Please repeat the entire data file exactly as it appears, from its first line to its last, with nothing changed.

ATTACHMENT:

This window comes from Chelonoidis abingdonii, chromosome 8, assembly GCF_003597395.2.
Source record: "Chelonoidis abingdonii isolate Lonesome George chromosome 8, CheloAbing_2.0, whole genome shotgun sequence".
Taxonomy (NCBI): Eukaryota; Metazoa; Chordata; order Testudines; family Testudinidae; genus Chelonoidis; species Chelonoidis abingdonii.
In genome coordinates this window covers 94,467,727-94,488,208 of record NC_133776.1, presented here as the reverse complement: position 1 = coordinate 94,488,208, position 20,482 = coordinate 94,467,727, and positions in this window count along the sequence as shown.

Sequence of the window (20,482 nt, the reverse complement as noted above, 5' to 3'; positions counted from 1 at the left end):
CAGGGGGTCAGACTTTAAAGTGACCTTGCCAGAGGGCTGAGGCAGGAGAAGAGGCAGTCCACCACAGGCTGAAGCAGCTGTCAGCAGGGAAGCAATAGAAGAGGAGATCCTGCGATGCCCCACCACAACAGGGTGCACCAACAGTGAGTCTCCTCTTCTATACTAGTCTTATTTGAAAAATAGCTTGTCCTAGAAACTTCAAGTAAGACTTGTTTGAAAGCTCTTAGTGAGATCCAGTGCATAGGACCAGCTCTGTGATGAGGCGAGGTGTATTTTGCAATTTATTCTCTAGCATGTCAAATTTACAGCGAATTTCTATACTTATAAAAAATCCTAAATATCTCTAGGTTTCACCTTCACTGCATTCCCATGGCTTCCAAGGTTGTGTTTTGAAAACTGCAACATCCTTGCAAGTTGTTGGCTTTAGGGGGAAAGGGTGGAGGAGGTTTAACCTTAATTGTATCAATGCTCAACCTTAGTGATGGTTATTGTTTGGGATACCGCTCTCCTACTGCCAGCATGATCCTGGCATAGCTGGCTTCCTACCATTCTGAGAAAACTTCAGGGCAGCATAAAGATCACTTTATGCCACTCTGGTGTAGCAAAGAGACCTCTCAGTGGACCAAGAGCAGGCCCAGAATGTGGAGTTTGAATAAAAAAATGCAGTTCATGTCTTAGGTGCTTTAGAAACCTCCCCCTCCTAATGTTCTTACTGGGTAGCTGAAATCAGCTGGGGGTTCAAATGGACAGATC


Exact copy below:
This window comes from Chelonoidis abingdonii, chromosome 8, assembly GCF_003597395.2.
Source record: "Chelonoidis abingdonii isolate Lonesome George chromosome 8, CheloAbing_2.0, whole genome shotgun sequence".
Taxonomy (NCBI): Eukaryota; Metazoa; Chordata; order Testudines; family Testudinidae; genus Chelonoidis; species Chelonoidis abingdonii.
In genome coordinates this window covers 94,467,727-94,488,208 of record NC_133776.1, presented here as the reverse complement: position 1 = coordinate 94,488,208, position 20,482 = coordinate 94,467,727, and positions in this window count along the sequence as shown.

Sequence of the window (20,482 nt, the reverse complement as noted above, 5' to 3'; positions counted from 1 at the left end):
CAGGGGGTCAGACTTTAAAGTGACCTTGCCAGAGGGCTGAGGCAGGAGAAGAGGCAGTCCACCACAGGCTGAAGCAGCTGTCAGCAGGGAAGCAATAGAAGAGGAGATCCTGCGATGCCCCACCACAACAGGGTGCACCAACAGTGAGTCTCCTCTTCTATACTAGTCTTATTTGAAAAATAGCTTGTCCTAGAAACTTCAAGTAAGACTTGTTTGAAAGCTCTTAGTGAGATCCAGTGCATAGGACCAGCTCTGTGATGAGGCGAGGTGTATTTTGCAATTTATTCTCTAGCATGTCAAATTTACAGCGAATTTCTATACTTATAAAAAATCCTAAATATCTCTAGGTTTCACCTTCACTGCATTCCCATGGCTTCCAAGGTTGTGTTTTGAAAACTGCAACATCCTTGCAAGTTGTTGGCTTTAGGGGGAAAGGGTGGAGGAGGTTTAACCTTAATTGTATCAATGCTCAACCTTAGTGATGGTTATTGTTTGGGATACCGCTCTCCTACTGCCAGCATGATCCTGGCATAGCTGGCTTCCTACCATTCTGAGAAAACTTCAGGGCAGCATAAAGATCACTTTATGCCACTCTGGTGTAGCAAAGAGACCTCTCAGTGGACCAAGAGCAGGCCCAGAATGTGGAGTTTGAATAAAAAAATGCAGTTCATGTCTTAGGTGCTTTAGAAACCTCCCCCTCCTAATGTTCTTACTGGGTAGCTGAAATCAGCTGGGGGTTCAAATGGACAGATC